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Velvet Viewpoint: Embracing an alternative Christmas




Cambridge writer Tia Byer says a smaller, simpler Christmas could be just as special as the normal social whirl - if not more so

Decorating with natural materials taps into ancient Nordic tradition, writes Tia Byer (43391897)
Decorating with natural materials taps into ancient Nordic tradition, writes Tia Byer (43391897)

For many of us, Christmas just won’t be the same this year. With continued social distancing measures impacting on the usual Christmas get-togethers and New Year’s parties, this year’s festivities are looking very different. Even our much-loved street fairs and gift markets have been cancelled or moved online. And whilst our trusty Carols from Kings will still be televised come Christmas Eve, one might question whether a coronavirus-Christmas is even worth celebrating.

However, a socially distanced festive season could, in fact, be exactly what we need. Without the bustle and overly hectic social rounds normally made necessary by this time of year, a secluded Christmas can give rise to a period of self-reflection and thanksgiving. In fact, this year’s exceptional circumstances provide an opportunity to embrace and return to a more traditional holiday celebration. So how can we find meaning in this alternative and bizarre festive season? And why is it time to recapture the true meaning of Christmas now more than ever?

Without the noise, the demands and overly consumptive side effects of what it means to have a 21st century Christmas, 2020’s holiday season could be the perfect time to press reset on what’s been a very difficult year. And with this, we can all draw some much-needed meaning from the traditions of Christmastide past. From our earliest recordings, Christmas has been about celebrating and taking comfort in family and loved ones.

Take the biblical origin of Christmas for example. Whether or not you believe in the story of the nativity literally, there is an undeniable quaintness to it. The image of the little family celebrating their first Christmas together in a Bethlehem stable is heart-warming, to say the least. And while admittedly we won’t be welcoming any bearers of gifts from distant lands into our homes this year, we can definitely embrace, just like the nativity, a simpler and more wholesome celebration.

The act of creating a cosy Christmas by the fire is also a historic past-time we can make the most of. In the Norse countries, centuries before Jesus, winter celebrations were known as Yule. Occurring every winter solstice, Yule traditions referred to the gathering of yule logs to put onto the fire. The burning of the yule log symbolized the continuation of light despite the harsh cold and darkness of the Nordic winter. And the warmth and safety it provided served to remind of the return of light and hope in the days ahead.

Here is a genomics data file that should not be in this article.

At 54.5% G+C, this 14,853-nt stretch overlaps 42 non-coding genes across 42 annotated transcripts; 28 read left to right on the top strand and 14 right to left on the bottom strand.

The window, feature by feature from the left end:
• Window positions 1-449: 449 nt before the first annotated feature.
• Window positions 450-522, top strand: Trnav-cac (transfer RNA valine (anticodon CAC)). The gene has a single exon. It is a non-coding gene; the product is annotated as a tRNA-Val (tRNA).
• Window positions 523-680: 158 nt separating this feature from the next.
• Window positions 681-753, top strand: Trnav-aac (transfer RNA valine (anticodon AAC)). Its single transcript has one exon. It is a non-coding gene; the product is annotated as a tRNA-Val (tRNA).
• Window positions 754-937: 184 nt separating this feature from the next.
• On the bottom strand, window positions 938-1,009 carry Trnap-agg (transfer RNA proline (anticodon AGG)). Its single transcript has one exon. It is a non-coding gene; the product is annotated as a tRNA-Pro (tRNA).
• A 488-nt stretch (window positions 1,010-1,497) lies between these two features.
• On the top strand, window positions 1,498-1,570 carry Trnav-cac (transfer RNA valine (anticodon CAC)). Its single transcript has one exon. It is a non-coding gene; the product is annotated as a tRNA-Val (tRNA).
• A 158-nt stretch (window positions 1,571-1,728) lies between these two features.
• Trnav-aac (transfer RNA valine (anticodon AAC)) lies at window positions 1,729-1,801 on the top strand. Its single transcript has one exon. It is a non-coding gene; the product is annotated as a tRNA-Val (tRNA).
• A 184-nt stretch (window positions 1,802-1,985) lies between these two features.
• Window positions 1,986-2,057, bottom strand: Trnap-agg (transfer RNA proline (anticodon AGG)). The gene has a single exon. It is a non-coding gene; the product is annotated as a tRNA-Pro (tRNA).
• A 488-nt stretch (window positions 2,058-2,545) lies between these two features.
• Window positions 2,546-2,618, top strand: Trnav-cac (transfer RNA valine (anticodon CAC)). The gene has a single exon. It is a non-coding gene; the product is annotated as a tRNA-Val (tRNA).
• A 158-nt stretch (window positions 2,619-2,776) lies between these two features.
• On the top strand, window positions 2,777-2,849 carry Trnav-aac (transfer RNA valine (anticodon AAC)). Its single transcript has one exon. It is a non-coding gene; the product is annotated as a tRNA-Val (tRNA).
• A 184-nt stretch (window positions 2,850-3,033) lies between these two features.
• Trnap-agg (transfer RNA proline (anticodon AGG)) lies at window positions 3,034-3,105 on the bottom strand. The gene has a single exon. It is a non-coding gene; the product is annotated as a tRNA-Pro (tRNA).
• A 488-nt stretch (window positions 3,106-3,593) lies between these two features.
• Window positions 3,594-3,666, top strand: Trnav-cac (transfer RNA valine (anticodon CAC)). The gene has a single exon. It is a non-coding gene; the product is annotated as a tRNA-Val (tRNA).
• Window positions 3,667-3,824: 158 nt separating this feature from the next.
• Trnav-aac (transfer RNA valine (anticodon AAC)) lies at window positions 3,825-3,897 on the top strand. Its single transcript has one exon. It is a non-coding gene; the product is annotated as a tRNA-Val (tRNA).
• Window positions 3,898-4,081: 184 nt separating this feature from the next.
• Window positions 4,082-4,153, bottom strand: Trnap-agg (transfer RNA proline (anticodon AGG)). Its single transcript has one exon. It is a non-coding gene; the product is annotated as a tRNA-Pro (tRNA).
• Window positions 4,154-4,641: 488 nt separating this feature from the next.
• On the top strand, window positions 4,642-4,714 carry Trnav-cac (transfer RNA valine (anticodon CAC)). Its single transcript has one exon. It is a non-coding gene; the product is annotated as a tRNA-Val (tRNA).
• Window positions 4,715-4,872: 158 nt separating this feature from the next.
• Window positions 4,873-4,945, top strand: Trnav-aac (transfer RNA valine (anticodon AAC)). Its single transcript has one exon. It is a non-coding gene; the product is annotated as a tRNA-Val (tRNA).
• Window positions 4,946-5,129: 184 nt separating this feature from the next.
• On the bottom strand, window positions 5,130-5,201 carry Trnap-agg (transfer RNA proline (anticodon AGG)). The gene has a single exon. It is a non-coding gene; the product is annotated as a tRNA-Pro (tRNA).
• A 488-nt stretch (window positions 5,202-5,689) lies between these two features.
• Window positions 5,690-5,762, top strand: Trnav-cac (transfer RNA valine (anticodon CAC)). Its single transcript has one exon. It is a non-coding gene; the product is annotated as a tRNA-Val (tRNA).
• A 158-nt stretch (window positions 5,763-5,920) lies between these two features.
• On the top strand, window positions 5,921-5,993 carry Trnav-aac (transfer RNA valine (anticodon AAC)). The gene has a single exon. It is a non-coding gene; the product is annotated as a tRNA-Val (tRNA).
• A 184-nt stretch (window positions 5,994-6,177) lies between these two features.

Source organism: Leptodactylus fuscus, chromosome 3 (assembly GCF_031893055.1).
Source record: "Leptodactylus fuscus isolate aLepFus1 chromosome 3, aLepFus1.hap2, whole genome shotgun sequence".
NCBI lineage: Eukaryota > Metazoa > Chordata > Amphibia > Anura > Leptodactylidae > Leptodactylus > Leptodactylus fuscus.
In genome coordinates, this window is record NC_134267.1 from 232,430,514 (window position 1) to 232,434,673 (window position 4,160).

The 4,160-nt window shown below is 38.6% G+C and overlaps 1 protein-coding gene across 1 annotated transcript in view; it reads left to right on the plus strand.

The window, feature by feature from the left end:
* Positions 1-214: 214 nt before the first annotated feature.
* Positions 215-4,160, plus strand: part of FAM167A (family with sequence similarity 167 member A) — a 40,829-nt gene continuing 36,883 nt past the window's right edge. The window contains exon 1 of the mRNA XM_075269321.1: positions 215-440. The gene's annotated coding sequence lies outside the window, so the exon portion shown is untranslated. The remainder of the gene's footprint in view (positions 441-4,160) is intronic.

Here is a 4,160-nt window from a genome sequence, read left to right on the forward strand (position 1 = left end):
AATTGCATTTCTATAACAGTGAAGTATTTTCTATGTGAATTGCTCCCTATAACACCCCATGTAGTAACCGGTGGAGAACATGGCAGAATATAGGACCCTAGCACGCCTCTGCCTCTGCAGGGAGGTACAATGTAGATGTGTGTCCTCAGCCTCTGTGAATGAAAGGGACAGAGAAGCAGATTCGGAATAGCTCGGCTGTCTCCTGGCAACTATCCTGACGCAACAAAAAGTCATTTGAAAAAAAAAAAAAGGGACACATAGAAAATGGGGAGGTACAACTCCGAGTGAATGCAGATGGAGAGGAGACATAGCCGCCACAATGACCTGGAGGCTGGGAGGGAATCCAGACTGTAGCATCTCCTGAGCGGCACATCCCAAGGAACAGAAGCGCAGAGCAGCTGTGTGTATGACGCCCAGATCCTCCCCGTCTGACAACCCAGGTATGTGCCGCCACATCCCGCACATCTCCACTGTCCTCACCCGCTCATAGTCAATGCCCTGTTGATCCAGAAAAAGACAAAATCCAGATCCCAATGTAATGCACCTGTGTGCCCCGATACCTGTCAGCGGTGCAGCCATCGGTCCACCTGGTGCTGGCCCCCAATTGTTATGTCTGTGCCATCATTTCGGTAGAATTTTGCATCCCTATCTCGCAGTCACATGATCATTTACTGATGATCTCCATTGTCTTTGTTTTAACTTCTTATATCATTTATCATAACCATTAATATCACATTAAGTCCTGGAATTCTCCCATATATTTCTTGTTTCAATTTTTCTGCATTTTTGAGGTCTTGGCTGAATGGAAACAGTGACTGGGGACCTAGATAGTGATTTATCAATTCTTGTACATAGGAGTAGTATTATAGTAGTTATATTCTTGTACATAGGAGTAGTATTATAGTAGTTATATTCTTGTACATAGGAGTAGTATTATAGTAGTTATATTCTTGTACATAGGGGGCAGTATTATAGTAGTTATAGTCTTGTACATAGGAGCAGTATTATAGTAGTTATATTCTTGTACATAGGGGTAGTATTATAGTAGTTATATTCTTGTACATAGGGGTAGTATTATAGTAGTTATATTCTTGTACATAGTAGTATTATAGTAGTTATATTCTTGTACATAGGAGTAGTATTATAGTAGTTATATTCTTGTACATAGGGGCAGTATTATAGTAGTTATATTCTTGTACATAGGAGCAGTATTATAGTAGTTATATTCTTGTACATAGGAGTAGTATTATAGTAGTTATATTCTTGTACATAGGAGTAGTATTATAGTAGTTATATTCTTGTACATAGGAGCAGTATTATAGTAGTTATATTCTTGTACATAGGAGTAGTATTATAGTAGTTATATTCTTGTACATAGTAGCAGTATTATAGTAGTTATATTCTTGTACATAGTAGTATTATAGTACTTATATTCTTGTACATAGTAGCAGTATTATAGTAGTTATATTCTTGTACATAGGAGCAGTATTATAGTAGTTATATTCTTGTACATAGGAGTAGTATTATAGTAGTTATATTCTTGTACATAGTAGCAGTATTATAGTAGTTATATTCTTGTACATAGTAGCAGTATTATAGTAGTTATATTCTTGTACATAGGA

With the idea of sheltering from external dangers being a spookily familiar notion of late, another Norse tradition to cherish is the act of bringing evergreens into the home. As the one plant that could survive a Norse winter, evergreens symbolized the persistence of life during the harsh conditions of the solstice. However, it wouldn’t be until Queen Victoria came to the throne that the idea of a decorated Christmas tree would become a mainstream trend. With candles being used to represent the stars of the night sky - and with that celebrate the beauty of the natural earth - the decorating of the Christmas tree became an act of thanksgiving.

But one of the most enduring legacies of a Victorian Christmas has got to be Charles Dickens’s beloved fable, A Christmas Carol. Arguably one of English Literature’s most enjoyed ghost stories, A Christmas Carol has become a staple seasonal read. But its true impact goes far beyond literary legacy. With cherished characters such as Tiny Tim, Bob Cratchett and the Ghost of Christmas Past, the eerie tale gave way to Dickens himself being hailed “the man who invented Christmas”. But it is the transformation of bitter and unloving miser Ebenezer Scrooge into a charitable and kind gentleman that really cements A Christmas Carol into the nation’s cultural consciousness.

Dickens’s moral of helping the less fortunate has perhaps never been so relevant as it is today. Whether it’s helping somebody shielding this holiday season with their Christmas shopping, or getting in touch with someone you’ve lost touch with, let us continue to support each other in the days ahead. Christmas isn’t always easy, even at the best of times; this year, it will no doubt be even harder on the lonely and vulnerable. But with gratitude and care, we can help to make this alternative yuletide one of love, kindness and appreciation.

@tia_byer



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